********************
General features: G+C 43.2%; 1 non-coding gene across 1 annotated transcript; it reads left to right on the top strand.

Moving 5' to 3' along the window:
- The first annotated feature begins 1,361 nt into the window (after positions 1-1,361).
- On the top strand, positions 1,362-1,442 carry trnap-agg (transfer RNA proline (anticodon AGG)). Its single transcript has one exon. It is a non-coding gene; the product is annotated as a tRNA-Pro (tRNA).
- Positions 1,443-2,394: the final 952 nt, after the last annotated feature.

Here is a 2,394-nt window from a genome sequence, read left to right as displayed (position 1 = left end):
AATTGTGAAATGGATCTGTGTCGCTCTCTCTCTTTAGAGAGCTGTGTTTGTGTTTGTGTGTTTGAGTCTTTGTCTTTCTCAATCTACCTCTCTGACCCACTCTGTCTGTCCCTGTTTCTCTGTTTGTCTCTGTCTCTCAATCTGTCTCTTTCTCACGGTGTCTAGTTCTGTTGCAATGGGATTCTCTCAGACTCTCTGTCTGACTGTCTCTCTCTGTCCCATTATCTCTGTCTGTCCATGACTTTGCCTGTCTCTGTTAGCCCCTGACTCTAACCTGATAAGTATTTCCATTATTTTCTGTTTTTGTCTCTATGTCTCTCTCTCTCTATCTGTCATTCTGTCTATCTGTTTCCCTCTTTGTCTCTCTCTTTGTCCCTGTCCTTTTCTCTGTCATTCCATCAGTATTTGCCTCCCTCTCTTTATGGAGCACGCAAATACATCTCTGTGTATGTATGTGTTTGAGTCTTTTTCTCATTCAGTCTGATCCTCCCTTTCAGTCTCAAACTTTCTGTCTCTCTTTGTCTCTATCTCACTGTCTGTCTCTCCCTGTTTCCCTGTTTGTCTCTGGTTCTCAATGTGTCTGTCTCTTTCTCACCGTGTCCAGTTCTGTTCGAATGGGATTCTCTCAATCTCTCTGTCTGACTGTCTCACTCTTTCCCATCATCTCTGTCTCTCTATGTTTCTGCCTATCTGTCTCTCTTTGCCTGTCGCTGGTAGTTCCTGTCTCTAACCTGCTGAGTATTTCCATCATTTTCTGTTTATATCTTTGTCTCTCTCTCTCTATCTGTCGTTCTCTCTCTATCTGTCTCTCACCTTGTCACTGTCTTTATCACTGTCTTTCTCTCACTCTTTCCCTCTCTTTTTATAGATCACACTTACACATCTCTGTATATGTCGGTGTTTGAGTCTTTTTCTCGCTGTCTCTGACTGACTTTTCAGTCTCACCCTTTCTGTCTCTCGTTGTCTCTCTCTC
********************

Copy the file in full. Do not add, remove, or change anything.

General features: G+C 43.2%; 1 non-coding gene across 1 annotated transcript; it reads left to right on the top strand.

Moving 5' to 3' along the window:
- The first annotated feature begins 1,361 nt into the window (after positions 1-1,361).
- On the top strand, positions 1,362-1,442 carry trnap-agg (transfer RNA proline (anticodon AGG)). Its single transcript has one exon. It is a non-coding gene; the product is annotated as a tRNA-Pro (tRNA).
- Positions 1,443-2,394: the final 952 nt, after the last annotated feature.

Here is a 2,394-nt window from a genome sequence, read left to right as displayed (position 1 = left end):
AATTGTGAAATGGATCTGTGTCGCTCTCTCTCTTTAGAGAGCTGTGTTTGTGTTTGTGTGTTTGAGTCTTTGTCTTTCTCAATCTACCTCTCTGACCCACTCTGTCTGTCCCTGTTTCTCTGTTTGTCTCTGTCTCTCAATCTGTCTCTTTCTCACGGTGTCTAGTTCTGTTGCAATGGGATTCTCTCAGACTCTCTGTCTGACTGTCTCTCTCTGTCCCATTATCTCTGTCTGTCCATGACTTTGCCTGTCTCTGTTAGCCCCTGACTCTAACCTGATAAGTATTTCCATTATTTTCTGTTTTTGTCTCTATGTCTCTCTCTCTCTATCTGTCATTCTGTCTATCTGTTTCCCTCTTTGTCTCTCTCTTTGTCCCTGTCCTTTTCTCTGTCATTCCATCAGTATTTGCCTCCCTCTCTTTATGGAGCACGCAAATACATCTCTGTGTATGTATGTGTTTGAGTCTTTTTCTCATTCAGTCTGATCCTCCCTTTCAGTCTCAAACTTTCTGTCTCTCTTTGTCTCTATCTCACTGTCTGTCTCTCCCTGTTTCCCTGTTTGTCTCTGGTTCTCAATGTGTCTGTCTCTTTCTCACCGTGTCCAGTTCTGTTCGAATGGGATTCTCTCAATCTCTCTGTCTGACTGTCTCACTCTTTCCCATCATCTCTGTCTCTCTATGTTTCTGCCTATCTGTCTCTCTTTGCCTGTCGCTGGTAGTTCCTGTCTCTAACCTGCTGAGTATTTCCATCATTTTCTGTTTATATCTTTGTCTCTCTCTCTCTATCTGTCGTTCTCTCTCTATCTGTCTCTCACCTTGTCACTGTCTTTATCACTGTCTTTCTCTCACTCTTTCCCTCTCTTTTTATAGATCACACTTACACATCTCTGTATATGTCGGTGTTTGAGTCTTTTTCTCGCTGTCTCTGACTGACTTTTCAGTCTCACCCTTTCTGTCTCTCGTTGTCTCTCTCTC